Establishing employer-employee relationship

I am an employee of Company X, a real estate corporation, working as a sales agent. I resigned because I could not achieve my sales quota due to the pandemic, and I want to just put up my own business.
Company X did not want to pay my sales commissions based on previous sales quota I achieved because, according to them, I was not the one who actively participated and closed the sales. I told Company X that I will file a case against them with National Labor Relations Commission (NLRC) for my commissions. However, the HR manager said that I am not an employee but an independent sales agent, and any labor case I file with NLRC will just be dismissed. Is the HR manager correct? If she is correct, where can I file a case to get my commissions?

Dear Theo,

As ruled in the case of Degamo vs My Citihomes, et al. (GR 249737, 15 September 2021; “Degamo Case”), before a case for money claims filed against an alleged employer can prosper, an
employer-employee relationship must first be established. To ascertain the existence of an employer-employee relationship, we apply the four-fold test, to wit: (1) the selection and engagement of the employee; (2) the payment of wages; (3) the power of dismissal; and (4) the power to control the employee’s conduct or the so-called “control test.” Thus, in filing a complaint before the NLRC for Company X’s non-payment of your commissions as an employee, you should be able to show the existence of the foregoing elements of an employer-employee relationship first.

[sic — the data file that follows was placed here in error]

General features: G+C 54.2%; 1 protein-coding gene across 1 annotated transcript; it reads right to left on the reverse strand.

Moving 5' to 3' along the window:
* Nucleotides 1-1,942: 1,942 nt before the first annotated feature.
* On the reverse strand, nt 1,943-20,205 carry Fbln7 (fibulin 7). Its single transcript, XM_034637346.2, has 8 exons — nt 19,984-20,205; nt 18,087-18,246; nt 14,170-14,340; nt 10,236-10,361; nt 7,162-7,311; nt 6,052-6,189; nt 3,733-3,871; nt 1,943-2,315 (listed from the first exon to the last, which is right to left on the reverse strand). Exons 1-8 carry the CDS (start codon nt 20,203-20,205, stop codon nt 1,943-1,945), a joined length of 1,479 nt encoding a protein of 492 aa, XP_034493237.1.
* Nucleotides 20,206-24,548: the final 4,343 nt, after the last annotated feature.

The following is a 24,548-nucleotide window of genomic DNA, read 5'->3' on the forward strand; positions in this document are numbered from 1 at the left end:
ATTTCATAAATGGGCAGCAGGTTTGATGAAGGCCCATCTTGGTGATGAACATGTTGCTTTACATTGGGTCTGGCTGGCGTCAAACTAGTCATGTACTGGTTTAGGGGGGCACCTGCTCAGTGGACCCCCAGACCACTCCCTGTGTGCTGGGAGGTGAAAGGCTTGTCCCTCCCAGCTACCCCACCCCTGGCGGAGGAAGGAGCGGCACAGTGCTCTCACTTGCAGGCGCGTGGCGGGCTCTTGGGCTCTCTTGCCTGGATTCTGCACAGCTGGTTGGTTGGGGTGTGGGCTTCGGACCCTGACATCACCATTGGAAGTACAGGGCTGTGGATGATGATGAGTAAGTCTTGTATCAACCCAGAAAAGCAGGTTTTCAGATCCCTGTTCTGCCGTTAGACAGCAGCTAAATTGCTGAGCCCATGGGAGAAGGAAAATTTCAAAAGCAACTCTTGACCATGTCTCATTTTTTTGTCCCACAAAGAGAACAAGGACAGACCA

Based solely on your narration that you are entitled to commissions for your sales and that you are subject to sales quota, according to the Degamo case, sales quota does not indicate that Company X has control over the means and methods of your work as an element of an employer-employee relationship. By the nature of the business of soliciting sales on behalf of a real estate corporation such as Company X, sales agents are normally left free to devise ways and means of persuading people to buy properties.

In another case, Royale Homes Marketing Corporation vs Alcantara (GR 195190, 28 July 2014; also cited in the Degamo case), the Supreme Court specifically ruled that there is no employer-employee relationship between a real estate corporation and a sales broker when the latter: (a) is subject to rules and regulations which do not interfere with the means and methods of accomplishing the assigned tasks; (b) is not required to observe definite working hours; (c) can engage in selling other products or engage in unrelated business; (d) is paid compensation consisting of commission override, budget allocation, sales incentive and other forms of company support but not fixed monthly salary; and (e) is not entitled to statutorily mandated benefits.

Therefore, subject to proof that you are an employee of Company X, the payment of commissions based on sales quota does not mean you are an employee of Company X, and you may be an independent sales agent instead. As an independent contractor, your claim for unpaid sales commissions should be litigated in an ordinary civil action before the appropriate trial court. The jurisdiction of the NLRC pertains to cases or disputes arising out of or in connection with an employer-employee relationship. Without this critical element of employment relationship, the labor tribunals can never acquire jurisdiction over your complaint for non-payment of sales commission. (AFP Mutual Benefit Association Inc. vs NLRC, et al., GR 102199, 28 January 1997; cited in the Degamo case)

Atty. Kathy Larios

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